All I want for Christmas is a Ginkgo.

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I’m married to a man that likes to plant things. He’s a farmer’s son. Go figure. Instead of a new tool or “man toy” he wants to buy a tree or a new plant he’s just learned about. He’s also conservative with the money, so with very little monetary investment he’s managed to comprise a wide assortment of plantings on our property.

When we moved about 2 years ago to a new home plopped in the middle of the woods we had a bunch of landscaping to do. Initially we treked to the local nurseries snagging any deals we could find, as well as the local sale at Clemson every fall. After that we spent a little here and there, but a large majority of our landscaping has been free.

There are the trees that he’s transplanted from our own woods…birch, poplar, maple and even a dogwood – about a dozen in all. All free. And all have survived so far except one. That was a sad day.

Then there’s Miss Beth and Miss Ineke from church. Both possess green thumbs. I can’t tell you everything they’ve given us over the past couple years when things have needed dividing or for them to make room for something else. What a treat.

And of course there’s both sets of our parents who we’ve amassed quite the collection of wax myrtles, red buds, bulbs, money plant, lambs ear and other varieties from. Needless to say we never turn down free plants and have a veritable plethora of specimens to try to keep alive. Can’t imagine what it will all look like in 10 years.

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This year we’ve hit a road block. The Ginkgo tree. My husband bought one at deep, deep discount at our former abode but it didn’t make it. Considering the going rate for a 5′ Ginkgo around here is $100-150.00, $7.00 was wishful thinking to begin with. Anyway, this year he’d like to plant one. For that price, it may have to be a Christmas present.

We first became aware of Gingko trees when our former neighbor, JB, planted one. JB was like that guy, Wilson from Home Improvement that talked to Tim through the fence and was really smart. JB knew everything about everything but he wasn’t a smarty-pants. Any question we could ask that had anything to do with science, history or human relations JB could answer.

Once a stray cat climbed a tree in our yard and wouldn’t come down so we called JB. JB walked up in our yard with ropes and spikes for his boots and in a few seconds he was 40 feet up the tall, straight chestnut oak. JB was a nice guy. And that was one happy cat.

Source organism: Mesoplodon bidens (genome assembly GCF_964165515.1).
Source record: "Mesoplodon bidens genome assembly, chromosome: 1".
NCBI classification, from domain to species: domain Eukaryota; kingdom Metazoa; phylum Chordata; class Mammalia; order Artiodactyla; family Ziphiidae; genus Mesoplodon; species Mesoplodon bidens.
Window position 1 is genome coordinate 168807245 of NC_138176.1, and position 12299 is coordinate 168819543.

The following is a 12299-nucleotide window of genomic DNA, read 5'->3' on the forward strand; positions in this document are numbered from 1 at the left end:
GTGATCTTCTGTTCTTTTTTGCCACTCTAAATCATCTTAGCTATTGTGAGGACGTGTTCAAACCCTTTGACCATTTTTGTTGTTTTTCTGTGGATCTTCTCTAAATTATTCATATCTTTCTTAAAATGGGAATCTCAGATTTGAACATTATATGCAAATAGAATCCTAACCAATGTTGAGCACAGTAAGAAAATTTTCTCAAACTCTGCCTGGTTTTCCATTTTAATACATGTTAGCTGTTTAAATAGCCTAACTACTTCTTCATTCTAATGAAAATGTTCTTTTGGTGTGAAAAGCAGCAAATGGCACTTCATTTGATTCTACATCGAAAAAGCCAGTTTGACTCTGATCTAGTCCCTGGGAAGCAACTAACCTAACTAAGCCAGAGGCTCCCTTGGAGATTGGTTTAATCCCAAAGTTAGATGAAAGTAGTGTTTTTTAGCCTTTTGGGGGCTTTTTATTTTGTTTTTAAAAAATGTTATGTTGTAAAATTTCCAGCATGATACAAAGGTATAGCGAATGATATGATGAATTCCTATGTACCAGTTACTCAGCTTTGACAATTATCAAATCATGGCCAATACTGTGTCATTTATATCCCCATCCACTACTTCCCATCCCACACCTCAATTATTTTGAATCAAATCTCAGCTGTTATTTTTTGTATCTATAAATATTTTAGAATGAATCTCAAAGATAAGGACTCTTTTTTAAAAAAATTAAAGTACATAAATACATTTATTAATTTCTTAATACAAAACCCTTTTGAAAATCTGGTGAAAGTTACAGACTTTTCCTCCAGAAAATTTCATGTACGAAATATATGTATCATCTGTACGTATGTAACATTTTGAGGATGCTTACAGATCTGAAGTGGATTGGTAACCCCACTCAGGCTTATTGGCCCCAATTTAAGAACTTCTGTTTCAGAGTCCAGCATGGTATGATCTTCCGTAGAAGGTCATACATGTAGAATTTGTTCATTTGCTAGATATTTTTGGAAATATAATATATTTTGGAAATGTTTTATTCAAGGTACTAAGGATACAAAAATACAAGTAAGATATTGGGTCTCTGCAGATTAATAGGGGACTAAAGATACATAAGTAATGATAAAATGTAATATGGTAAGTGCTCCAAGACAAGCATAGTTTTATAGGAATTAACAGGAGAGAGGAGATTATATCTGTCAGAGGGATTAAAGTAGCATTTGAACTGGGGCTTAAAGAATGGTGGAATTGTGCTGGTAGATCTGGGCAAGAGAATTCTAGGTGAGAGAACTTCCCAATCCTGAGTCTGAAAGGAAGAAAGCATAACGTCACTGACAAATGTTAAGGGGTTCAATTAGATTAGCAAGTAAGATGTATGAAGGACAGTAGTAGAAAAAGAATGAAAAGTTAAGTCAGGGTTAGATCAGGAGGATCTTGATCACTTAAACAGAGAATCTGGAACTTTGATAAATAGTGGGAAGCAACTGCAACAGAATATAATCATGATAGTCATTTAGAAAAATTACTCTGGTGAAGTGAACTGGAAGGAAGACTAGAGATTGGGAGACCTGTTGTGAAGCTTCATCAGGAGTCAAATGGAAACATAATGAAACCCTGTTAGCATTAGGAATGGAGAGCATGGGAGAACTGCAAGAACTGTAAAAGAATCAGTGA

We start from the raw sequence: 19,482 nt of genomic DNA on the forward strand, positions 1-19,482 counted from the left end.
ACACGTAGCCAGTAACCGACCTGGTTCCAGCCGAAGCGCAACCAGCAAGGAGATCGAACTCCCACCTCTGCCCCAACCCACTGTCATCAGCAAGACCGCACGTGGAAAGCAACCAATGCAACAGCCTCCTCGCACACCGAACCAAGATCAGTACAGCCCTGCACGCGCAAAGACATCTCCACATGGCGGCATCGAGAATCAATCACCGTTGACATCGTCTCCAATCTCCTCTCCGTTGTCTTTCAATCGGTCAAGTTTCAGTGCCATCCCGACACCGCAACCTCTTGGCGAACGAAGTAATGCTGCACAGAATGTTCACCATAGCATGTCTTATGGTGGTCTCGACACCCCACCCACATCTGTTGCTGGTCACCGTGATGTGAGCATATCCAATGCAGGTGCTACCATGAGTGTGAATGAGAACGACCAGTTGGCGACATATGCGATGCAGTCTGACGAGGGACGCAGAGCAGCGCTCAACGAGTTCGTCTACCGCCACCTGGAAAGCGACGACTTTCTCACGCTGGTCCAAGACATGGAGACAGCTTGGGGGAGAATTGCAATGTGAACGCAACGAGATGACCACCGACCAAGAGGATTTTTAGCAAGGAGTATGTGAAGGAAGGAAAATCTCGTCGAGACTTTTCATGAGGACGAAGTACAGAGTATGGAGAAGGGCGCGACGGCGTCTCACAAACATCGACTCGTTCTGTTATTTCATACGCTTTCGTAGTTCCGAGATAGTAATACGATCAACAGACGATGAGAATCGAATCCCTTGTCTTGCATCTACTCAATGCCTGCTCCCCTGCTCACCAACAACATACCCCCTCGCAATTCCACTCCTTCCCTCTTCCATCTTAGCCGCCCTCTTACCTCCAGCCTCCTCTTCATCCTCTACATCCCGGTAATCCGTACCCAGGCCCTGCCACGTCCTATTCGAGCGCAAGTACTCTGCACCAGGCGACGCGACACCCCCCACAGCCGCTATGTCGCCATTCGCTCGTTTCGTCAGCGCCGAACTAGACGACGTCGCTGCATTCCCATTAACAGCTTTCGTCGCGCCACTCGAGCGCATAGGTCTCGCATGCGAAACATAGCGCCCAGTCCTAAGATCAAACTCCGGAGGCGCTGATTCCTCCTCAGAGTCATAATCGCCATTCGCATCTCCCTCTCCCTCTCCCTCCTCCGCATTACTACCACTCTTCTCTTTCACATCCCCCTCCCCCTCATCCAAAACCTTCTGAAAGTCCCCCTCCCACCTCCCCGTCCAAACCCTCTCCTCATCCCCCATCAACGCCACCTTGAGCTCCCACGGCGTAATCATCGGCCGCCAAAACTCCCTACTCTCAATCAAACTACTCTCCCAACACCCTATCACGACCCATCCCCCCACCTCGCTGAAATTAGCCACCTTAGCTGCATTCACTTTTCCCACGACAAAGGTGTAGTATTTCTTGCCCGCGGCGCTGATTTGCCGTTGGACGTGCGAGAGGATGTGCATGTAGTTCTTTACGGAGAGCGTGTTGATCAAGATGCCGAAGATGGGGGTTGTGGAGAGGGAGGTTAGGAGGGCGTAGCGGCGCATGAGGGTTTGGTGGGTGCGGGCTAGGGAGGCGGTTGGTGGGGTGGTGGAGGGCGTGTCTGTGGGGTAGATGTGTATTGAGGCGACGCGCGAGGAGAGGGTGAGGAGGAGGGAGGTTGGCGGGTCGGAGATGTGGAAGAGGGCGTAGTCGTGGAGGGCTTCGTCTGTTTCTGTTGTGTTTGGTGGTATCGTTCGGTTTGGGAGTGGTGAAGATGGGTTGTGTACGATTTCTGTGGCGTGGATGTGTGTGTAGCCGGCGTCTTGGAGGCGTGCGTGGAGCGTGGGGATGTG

JB could explain northern lights, gross domestic product, the Electoral College and he was fluent in 12 languages. He also played the guitar and was even once Captain Von Trapp in a production of The Sound of Music, singing and strolling, guitar and all. A man of many talents.

Anytime there was an international incident, hostage crisis, or a child in a well, JB would suddenly have to leave town on “business.”

Coincidence? I think not.

His story was that he was some kind of inspector at an underwear plant in South America.

Rumor has it JB was a scientist on the Manhattan project, he actually did invent the internet, negotiated the Bosnian cease fire and developed Tang. JB, I don’t know where you are now, but man, you rock. You rock.

So when my husband saw JB plant a Gingko, he knew it must be the thing to do.

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A beautiful tree, the Ginkgo dons fanlike leaves that turn bright yellow in the fall. It’s quite striking – almost glowing in the sunlight. Did you know that scientists believe there are no wild Gingko’s still in existence? Ginkgo’s have been cultivated for centuries in Asia and the Ginkgo varieties we have now are thought to be related to species that once grew wild in Asia.

Archeologist have findings that show that the Ginkgo’s covered a large part of North American and Asia long ago before the ice age. That must have been a sight to see in the fall.

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Ginkgo’s are hearty. They can tolerate a wide variety of conditions so they are ideally suited for the urban landscape. Some of the prettiest ones we’ve seen were in Washington, DC and Savannah, GA. Huge trees lining parks. And of course Ginkgo is well known for it’s medicinal and herbal benefits but that’s another post altogether.

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I guess I’ll be on the lookout for a good and healthy Ginkgo in the next few weeks. Unless of course JB shows up in the middle of the night dressed as one particular white bearded, red coated, jolly man and plants one for us.

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What are you planning on planting this year? Is there an interesting specimen that you can tell us all about? Or is this going to be the first year you plant an herb garden?